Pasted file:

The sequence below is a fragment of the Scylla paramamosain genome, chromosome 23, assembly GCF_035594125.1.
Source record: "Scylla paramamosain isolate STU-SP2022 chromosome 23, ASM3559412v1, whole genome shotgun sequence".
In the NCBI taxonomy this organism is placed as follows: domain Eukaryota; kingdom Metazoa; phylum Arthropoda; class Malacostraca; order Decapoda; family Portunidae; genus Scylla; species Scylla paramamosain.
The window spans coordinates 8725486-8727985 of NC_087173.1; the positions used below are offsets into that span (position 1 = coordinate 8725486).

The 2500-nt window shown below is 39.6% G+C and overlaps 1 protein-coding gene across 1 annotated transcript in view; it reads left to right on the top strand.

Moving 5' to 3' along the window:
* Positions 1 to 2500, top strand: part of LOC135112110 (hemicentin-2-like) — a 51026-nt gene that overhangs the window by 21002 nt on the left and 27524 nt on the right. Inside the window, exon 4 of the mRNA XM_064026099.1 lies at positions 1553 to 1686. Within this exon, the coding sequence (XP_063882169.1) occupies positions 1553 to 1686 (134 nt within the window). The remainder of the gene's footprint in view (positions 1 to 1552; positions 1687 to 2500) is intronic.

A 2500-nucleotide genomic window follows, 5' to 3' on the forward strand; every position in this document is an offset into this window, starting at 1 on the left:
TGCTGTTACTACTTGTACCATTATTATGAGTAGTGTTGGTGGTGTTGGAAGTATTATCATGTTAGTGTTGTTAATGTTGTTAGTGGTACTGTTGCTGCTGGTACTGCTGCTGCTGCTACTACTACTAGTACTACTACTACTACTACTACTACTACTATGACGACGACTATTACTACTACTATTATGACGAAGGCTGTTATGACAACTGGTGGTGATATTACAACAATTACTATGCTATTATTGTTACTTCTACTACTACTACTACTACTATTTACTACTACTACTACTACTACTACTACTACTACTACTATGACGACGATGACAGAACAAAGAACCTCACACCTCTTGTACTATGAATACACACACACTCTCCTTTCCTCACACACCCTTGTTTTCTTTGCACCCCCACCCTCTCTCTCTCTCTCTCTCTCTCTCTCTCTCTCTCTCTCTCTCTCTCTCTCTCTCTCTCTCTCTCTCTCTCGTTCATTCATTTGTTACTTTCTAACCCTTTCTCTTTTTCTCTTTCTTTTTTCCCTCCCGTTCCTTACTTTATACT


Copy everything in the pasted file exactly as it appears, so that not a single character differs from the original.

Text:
The sequence below is a fragment of the Scylla paramamosain genome, chromosome 23, assembly GCF_035594125.1.
Source record: "Scylla paramamosain isolate STU-SP2022 chromosome 23, ASM3559412v1, whole genome shotgun sequence".
In the NCBI taxonomy this organism is placed as follows: domain Eukaryota; kingdom Metazoa; phylum Arthropoda; class Malacostraca; order Decapoda; family Portunidae; genus Scylla; species Scylla paramamosain.
The window spans coordinates 8725486-8727985 of NC_087173.1; the positions used below are offsets into that span (position 1 = coordinate 8725486).

The 2500-nt window shown below is 39.6% G+C and overlaps 1 protein-coding gene across 1 annotated transcript in view; it reads left to right on the top strand.

Moving 5' to 3' along the window:
* Positions 1 to 2500, top strand: part of LOC135112110 (hemicentin-2-like) — a 51026-nt gene that overhangs the window by 21002 nt on the left and 27524 nt on the right. Inside the window, exon 4 of the mRNA XM_064026099.1 lies at positions 1553 to 1686. Within this exon, the coding sequence (XP_063882169.1) occupies positions 1553 to 1686 (134 nt within the window). The remainder of the gene's footprint in view (positions 1 to 1552; positions 1687 to 2500) is intronic.

A 2500-nucleotide genomic window follows, 5' to 3' on the forward strand; every position in this document is an offset into this window, starting at 1 on the left:
TGCTGTTACTACTTGTACCATTATTATGAGTAGTGTTGGTGGTGTTGGAAGTATTATCATGTTAGTGTTGTTAATGTTGTTAGTGGTACTGTTGCTGCTGGTACTGCTGCTGCTGCTACTACTACTAGTACTACTACTACTACTACTACTACTACTATGACGACGACTATTACTACTACTATTATGACGAAGGCTGTTATGACAACTGGTGGTGATATTACAACAATTACTATGCTATTATTGTTACTTCTACTACTACTACTACTACTATTTACTACTACTACTACTACTACTACTACTACTACTACTATGACGACGATGACAGAACAAAGAACCTCACACCTCTTGTACTATGAATACACACACACTCTCCTTTCCTCACACACCCTTGTTTTCTTTGCACCCCCACCCTCTCTCTCTCTCTCTCTCTCTCTCTCTCTCTCTCTCTCTCTCTCTCTCTCTCTCTCTCTCTCTCTCTCTCGTTCATTCATTTGTTACTTTCTAACCCTTTCTCTTTTTCTCTTTCTTTTTTCCCTCCCGTTCCTTACTTTATACT